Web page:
WingedChariot Press, a pioneer in digital ‘stories to touch’, in conjunction with the charitable company if:book have just been awarded a grant by the Calouste Gulbenkian Foundation.
This grant is for the research and development of multi-lingual digital stories and readin in a project that will run in six London schools during 2011. The schools based in Lewisham, Enfield and Bexley will be at the core of digital reading and story development with WingedChariot. Research into the project outcomes and opportunities will be led by the innovative think and do tank if:book.
Andrew Barnett, Director of Calouste Gulbenkian Foundation (UK) says:"One of the strategic aims of the Calouste Gulbenkian Foundation's UK Branch is to help improve people's perception of each other by providing opportunities for interaction through culture and between cultures. In this context, one of our current objectives is to develop programmes that promote multilingualism and literature in translation for adults and children. We are, therefore, delighted to support the development of this innovative platform to stimulate language acquisition and new forms of creative writing, which we believe will lead to increased cross-cultural communication and better understanding between cultures."
eal Hoskins,Director of WingedChariot says :”I am delighted that the Gulbenkian Foundation has awarded us this grant for our pioneering work in multi-lingual digital stories to continue. As stories and books make the transition into digital it is vital that we study and develop these new forms that may inspire and delight children to read more and appreciate great art. Our experience and knowledge in this field can now be taken to a new level as we combine with the research skills of if:book to form a new and unique partnership in the digital world.”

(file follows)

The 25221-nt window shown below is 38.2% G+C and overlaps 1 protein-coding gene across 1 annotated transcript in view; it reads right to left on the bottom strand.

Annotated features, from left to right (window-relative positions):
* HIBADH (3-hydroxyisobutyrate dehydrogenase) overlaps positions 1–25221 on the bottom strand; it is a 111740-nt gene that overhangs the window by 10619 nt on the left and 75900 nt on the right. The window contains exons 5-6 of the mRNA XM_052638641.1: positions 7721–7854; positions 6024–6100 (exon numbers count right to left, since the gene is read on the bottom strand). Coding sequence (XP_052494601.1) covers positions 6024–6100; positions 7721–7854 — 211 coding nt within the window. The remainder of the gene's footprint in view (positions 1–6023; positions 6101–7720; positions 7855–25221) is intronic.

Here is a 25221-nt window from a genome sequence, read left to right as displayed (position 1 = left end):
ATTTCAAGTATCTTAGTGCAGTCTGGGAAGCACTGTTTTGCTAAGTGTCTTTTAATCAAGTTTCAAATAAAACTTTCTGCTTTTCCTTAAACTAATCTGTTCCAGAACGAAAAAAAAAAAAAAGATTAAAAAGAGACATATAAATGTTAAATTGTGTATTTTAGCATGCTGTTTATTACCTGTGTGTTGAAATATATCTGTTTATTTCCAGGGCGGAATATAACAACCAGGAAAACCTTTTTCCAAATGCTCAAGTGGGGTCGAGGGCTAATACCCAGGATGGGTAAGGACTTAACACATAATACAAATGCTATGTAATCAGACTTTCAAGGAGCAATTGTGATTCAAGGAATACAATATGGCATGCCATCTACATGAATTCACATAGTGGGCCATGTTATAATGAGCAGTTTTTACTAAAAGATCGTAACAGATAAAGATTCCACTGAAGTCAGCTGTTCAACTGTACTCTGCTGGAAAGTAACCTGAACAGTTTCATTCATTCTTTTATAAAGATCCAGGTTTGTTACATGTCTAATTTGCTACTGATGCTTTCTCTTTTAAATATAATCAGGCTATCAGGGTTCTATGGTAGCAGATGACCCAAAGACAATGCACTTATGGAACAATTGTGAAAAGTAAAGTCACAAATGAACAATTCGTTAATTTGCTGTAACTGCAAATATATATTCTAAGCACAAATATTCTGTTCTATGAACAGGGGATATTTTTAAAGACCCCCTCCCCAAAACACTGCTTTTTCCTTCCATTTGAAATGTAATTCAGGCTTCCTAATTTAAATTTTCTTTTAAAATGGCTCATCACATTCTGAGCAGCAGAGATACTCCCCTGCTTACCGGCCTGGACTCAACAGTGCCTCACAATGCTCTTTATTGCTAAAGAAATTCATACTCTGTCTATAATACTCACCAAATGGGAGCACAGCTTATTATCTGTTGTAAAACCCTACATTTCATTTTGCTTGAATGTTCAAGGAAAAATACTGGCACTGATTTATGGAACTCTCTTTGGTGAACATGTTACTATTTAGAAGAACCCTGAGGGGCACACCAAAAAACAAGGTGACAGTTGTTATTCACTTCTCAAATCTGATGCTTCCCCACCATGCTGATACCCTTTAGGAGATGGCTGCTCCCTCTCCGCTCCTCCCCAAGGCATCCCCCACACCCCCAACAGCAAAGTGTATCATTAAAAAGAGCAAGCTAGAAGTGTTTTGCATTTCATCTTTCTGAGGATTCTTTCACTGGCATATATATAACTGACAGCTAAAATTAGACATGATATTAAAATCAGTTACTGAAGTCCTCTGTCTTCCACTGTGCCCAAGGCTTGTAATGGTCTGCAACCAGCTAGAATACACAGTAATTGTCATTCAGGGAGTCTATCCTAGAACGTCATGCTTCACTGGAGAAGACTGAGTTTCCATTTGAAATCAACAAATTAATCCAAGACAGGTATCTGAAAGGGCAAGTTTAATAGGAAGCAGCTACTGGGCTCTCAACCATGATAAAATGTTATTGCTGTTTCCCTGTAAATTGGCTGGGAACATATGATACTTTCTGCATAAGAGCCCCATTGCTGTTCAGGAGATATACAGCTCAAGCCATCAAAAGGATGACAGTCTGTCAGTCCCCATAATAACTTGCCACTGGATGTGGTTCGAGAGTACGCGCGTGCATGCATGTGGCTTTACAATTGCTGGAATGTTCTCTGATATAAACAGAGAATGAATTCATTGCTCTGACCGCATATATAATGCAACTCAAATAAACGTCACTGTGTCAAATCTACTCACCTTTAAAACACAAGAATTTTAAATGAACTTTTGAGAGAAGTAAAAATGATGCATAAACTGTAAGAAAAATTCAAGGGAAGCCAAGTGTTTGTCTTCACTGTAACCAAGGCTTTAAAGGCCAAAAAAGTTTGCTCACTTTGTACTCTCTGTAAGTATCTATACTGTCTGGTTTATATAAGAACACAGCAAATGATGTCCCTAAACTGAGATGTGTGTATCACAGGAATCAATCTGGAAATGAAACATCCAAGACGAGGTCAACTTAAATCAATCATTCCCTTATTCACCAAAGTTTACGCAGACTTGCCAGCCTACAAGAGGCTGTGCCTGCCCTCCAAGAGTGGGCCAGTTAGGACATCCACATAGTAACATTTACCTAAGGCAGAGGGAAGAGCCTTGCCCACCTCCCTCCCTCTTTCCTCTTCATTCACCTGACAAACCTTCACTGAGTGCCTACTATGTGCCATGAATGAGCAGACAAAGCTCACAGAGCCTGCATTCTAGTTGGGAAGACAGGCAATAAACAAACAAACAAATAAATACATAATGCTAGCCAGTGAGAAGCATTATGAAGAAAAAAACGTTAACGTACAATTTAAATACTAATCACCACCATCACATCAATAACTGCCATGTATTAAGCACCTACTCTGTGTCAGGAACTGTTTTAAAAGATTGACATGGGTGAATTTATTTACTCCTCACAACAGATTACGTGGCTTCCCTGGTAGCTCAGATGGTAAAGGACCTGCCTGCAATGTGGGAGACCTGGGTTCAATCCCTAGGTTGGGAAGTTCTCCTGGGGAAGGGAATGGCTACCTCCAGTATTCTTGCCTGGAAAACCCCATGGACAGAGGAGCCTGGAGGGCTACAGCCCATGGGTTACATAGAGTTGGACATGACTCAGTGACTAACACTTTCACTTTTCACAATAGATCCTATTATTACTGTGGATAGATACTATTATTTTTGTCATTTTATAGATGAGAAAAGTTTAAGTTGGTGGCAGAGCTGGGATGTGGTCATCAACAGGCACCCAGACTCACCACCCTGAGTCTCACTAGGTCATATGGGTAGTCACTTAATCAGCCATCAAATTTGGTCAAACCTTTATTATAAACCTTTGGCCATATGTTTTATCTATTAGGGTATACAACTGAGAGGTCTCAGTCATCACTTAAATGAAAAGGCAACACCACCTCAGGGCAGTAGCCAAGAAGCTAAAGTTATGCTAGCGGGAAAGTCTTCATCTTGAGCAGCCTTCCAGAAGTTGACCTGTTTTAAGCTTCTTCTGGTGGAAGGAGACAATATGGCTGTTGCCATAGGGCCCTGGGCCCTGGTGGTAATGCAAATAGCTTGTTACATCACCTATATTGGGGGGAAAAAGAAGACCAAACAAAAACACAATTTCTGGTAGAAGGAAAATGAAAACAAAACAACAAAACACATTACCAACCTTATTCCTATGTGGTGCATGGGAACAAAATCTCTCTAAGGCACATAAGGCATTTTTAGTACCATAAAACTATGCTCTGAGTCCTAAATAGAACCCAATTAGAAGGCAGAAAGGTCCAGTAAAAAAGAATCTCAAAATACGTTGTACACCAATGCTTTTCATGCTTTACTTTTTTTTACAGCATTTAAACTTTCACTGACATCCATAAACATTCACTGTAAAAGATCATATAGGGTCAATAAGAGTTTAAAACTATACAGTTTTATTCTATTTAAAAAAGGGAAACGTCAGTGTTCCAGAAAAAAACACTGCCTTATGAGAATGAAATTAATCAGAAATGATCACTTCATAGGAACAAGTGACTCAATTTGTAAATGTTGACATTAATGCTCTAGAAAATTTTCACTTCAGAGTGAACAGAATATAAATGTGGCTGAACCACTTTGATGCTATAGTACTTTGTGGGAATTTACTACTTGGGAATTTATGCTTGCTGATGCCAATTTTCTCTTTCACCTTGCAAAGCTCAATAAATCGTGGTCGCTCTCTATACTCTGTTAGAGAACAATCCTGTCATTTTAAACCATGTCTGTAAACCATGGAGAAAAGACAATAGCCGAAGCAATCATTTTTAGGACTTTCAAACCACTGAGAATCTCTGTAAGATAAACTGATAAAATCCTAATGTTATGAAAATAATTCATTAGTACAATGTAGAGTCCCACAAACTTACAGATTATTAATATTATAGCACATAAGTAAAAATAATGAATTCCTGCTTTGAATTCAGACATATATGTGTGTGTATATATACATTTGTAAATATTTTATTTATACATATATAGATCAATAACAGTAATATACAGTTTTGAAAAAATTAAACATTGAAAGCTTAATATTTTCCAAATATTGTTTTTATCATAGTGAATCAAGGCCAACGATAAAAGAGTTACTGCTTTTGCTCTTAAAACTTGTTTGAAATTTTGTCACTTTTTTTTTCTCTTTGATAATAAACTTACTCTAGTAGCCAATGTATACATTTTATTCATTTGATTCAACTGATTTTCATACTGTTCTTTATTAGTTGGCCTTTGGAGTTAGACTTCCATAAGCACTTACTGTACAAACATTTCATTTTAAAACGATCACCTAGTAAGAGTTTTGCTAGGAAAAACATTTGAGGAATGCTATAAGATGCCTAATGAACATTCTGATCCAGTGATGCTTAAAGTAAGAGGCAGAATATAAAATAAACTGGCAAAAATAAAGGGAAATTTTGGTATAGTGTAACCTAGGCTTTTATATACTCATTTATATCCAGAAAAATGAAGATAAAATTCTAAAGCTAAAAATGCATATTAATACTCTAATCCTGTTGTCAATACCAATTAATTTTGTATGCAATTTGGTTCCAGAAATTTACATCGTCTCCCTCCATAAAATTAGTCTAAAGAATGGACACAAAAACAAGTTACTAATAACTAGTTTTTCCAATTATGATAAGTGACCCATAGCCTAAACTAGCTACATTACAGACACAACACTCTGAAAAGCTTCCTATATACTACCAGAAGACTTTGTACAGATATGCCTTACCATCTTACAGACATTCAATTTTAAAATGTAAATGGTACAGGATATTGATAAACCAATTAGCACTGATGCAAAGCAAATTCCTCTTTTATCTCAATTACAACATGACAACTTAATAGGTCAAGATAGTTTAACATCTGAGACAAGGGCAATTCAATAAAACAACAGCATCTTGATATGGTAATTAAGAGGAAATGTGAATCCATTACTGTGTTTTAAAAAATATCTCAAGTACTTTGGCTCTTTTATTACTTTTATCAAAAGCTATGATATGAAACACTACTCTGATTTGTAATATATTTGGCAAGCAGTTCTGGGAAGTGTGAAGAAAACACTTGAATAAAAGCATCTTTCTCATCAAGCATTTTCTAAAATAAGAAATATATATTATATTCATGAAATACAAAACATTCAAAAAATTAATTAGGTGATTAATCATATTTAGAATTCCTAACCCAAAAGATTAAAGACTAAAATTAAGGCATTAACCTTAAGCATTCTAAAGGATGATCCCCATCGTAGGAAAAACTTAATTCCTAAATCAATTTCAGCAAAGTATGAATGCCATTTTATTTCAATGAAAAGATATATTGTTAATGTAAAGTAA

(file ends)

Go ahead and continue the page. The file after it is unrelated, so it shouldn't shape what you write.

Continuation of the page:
Chris Meade, Director of if:book, the think and do tank exploring the future of the book in the digital age, says:"We're looking forward to working with the wonderful WingedChariot on this fantastic opportunity to look at how children and teachers can use new media to develop creative reading skills and digital imagination.”
Scruffy Kitty is very happy!